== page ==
Not knowing some sewing basics – like, how to sew on a button or how to repair a ripped seam – has always been a disadvantage for me. As someone with limited craft-y skills and poor fine motor skills, I’ve always been intimidated by sewing. Thus, small damages to my clothes can result in me never wearing them again – or I don’t buy an awesome find at a thrift store because some minor alterations might be in order.
Such was the case with tiger-faced jumpsuit I found at Speedway Outlet for a dollar. I’ve always disdained jumpsuits, but I fell in love with this one on sight. However, it needed straps. How was I supposed to attach on straps? With magic?
Luckily, my friend Cyberbelle is excellent at these crafty kinds of things and deemed this strap-issue an easy fix. She patiently took me shopping for supplies. Then we got together for a “Stitch ‘n Bitch”, which was really Cyberbelle teaching me how to sew. “Nothing is too basic,” I urged her. “Treat me like I’m 5!”
First up: sewing on straps. Cyberbelle had located the following pair of removable bra straps and awesome decorative buttons at Sas, a discount fabric store.
We pinned the straps to the jumpsuit (or rather Cybele did) while I was wearing it, and used measuring tape to make sure the straps were even.
Now to sew the straps on! Starting with very very basics, she taught me how to thread a needle. (I caught the magic on video!)
Then a lesson in sewing followed, in which Cyberbelle demonstrated a basic stitch as well as some common pitfalls (thread getting messed up and poking yourself with the needle)!
Then I tried it! And honestly, sewing is much easier to…actually do than to watch or have explained. This is not a very helpful written tip, but: actually doing it – funner and easier than it seems! I got ridiculously excited as I realized that I was getting it.
Sewing action shot!:
So, we’d finished attaching the straps, which I thought looked pretty good:
BUT, because Cyberbelle has an eye for such things, she’d bought buttons as well to make the straps look more decorative.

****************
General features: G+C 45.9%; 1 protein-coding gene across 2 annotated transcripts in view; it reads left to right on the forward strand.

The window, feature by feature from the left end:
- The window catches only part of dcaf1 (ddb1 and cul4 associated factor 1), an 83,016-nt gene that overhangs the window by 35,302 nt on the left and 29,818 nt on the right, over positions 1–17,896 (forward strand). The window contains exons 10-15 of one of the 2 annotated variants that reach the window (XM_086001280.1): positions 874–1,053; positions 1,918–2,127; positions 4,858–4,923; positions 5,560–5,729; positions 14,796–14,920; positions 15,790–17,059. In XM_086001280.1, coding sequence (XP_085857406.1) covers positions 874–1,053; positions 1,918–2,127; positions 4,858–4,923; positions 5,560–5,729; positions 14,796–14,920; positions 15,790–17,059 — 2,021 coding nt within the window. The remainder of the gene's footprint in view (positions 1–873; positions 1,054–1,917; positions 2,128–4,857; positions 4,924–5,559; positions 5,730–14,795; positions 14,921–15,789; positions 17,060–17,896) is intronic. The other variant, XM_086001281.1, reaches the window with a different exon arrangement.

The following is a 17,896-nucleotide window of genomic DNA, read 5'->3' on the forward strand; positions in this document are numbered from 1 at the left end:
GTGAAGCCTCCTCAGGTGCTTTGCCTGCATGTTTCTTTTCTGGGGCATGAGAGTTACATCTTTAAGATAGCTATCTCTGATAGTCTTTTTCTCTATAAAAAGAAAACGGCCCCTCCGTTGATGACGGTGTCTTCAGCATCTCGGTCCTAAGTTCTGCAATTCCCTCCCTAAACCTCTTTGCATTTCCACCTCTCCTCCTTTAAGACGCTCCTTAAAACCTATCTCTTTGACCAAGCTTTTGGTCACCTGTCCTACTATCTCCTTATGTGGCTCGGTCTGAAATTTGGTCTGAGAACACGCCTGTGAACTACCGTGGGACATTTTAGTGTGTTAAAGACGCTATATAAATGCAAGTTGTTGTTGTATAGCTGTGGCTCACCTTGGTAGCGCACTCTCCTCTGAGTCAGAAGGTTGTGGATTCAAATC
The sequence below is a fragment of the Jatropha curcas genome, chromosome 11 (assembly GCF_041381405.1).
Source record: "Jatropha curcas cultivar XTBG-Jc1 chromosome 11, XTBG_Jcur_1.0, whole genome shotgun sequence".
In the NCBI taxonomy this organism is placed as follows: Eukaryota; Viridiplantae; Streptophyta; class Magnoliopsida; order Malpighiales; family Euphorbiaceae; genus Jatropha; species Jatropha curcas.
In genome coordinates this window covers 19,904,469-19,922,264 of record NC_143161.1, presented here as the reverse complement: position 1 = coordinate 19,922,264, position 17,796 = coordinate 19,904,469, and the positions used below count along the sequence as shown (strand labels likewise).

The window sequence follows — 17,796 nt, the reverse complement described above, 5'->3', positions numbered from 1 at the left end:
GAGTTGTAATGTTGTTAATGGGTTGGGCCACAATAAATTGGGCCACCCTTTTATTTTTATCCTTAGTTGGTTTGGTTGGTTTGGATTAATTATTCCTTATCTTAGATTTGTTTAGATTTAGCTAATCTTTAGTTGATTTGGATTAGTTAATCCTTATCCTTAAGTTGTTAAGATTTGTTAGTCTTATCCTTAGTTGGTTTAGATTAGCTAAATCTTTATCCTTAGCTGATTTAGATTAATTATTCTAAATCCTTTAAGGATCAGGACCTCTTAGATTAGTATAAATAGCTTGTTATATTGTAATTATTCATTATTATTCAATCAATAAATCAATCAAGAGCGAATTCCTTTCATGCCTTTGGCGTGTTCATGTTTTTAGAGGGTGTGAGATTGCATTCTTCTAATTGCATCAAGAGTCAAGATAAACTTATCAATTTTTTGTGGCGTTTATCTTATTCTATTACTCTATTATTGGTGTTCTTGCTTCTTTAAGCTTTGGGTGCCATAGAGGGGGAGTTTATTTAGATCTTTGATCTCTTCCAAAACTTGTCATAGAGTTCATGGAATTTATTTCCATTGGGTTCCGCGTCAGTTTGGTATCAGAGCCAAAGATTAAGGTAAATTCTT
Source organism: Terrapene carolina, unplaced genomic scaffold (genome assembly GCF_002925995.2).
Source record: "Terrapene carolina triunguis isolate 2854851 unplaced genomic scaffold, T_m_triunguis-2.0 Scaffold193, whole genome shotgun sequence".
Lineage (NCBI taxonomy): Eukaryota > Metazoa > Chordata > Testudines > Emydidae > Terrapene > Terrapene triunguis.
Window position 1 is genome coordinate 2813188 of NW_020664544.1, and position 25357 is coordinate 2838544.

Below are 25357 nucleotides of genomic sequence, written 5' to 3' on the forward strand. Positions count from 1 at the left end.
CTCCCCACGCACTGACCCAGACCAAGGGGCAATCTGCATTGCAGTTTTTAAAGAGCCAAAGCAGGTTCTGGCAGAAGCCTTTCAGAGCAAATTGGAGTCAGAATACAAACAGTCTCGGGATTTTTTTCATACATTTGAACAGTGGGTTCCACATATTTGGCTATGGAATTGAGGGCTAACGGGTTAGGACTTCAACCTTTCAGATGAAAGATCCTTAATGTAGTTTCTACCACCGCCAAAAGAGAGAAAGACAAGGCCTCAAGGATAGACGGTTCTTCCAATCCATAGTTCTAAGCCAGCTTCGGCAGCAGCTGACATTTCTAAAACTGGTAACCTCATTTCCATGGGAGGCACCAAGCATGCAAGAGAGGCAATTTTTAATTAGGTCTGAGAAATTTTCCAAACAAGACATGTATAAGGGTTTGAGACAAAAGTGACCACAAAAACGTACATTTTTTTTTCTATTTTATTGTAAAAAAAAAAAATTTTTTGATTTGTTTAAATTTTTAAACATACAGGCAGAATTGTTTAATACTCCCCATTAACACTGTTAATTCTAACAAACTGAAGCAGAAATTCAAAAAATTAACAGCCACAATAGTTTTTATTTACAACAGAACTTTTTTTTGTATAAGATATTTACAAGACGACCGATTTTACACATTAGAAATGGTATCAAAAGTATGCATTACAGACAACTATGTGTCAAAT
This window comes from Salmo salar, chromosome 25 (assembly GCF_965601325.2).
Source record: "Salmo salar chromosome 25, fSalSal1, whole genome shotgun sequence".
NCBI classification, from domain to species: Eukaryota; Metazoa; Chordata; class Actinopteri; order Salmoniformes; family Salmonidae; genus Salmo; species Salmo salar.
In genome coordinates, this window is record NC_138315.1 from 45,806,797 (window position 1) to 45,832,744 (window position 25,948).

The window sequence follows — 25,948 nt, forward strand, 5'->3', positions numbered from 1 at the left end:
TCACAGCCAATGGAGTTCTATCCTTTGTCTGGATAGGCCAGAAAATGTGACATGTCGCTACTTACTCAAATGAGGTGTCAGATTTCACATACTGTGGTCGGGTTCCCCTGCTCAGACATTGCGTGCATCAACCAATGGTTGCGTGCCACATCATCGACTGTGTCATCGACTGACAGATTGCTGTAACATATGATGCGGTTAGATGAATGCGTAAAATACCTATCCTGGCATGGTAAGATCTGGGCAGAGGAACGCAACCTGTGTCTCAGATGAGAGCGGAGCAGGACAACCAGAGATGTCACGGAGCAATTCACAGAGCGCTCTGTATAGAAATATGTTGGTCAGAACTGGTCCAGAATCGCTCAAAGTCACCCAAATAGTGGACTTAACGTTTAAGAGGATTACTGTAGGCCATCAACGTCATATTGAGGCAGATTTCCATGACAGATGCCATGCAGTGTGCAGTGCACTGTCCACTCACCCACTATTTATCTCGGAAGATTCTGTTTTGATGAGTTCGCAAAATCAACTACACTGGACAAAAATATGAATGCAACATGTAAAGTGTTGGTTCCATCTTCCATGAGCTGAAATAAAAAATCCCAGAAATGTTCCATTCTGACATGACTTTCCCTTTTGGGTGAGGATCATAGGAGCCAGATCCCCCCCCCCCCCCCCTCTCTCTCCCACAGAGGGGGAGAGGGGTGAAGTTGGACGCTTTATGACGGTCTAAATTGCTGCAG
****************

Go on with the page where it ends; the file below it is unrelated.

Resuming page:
A lesson in sewing buttons followed. At about 3:30, we realize that one of the buttons will have to go over a tiger’s eye and we start talking about how this will make the tiger a “bedazzled robot pirated disco tiger”. I have to say that despite multiple views, this cracks me up every time – because I really am 5 years old, apparently. In keeping with this, at 5:10, I enthuse gleefully about rhinestones.
Again, Cyberbelle sewed two examples and then I sewed the back two buttons. I actually found the buttons a bit more of a challenge, even though the theory behind it is way basic.
I was, however, beyond thrilled with the final result (sadly, the tiger statue does not come included):
The jumpsuit even made me get all pose-y:
For a more common mending issue, Cyberbelle here shows me how to sew up a busted seam and quickly reattach a zipper that is splitting off from its seam.
What did I learn?
1) Honestly, for me, the hardest part was tying a small knot in the thread (both to help you thread the needle and to “knot off” when you’re done sewing). Cyberbelle patiently explains how to tie a knot in the first and fourth video and you can see her doing it in the second video. In reality, she showed me, like, ten times and watched me try and fail to do it over and over again.
2) But the actual stitching is often as basic and easy as it seems.
3) You do need to invest in some basic sewing supplies (pins, needles, thread, measuring tape, buttons). However, this stuff is pretty cheap (those amazing buttons were 25 cents a pop, which is spendy for buttons) and once you have it, you can get a lot of use out of it. Like I said, I spent a dollar on the jumpsuit, but without the adjustments I would never have been able to wear it (and goodness knows, the occasions on which I need to wear a tiger-faced jumpsuit are innumerable). And even with the supplies we bought (including the unusually-expensive-for-straps straps, which were $4), it all came in under $8.
4) Like most things, mending is more fun with a friend. Especially a helpful friend who knows more stuff than you. And buys you rhinestone-bedazzled buttons.
So I’m looking forward to more “Stitch N Bitches” in the future, where hopefully I can hold my own a bit more on the mending front.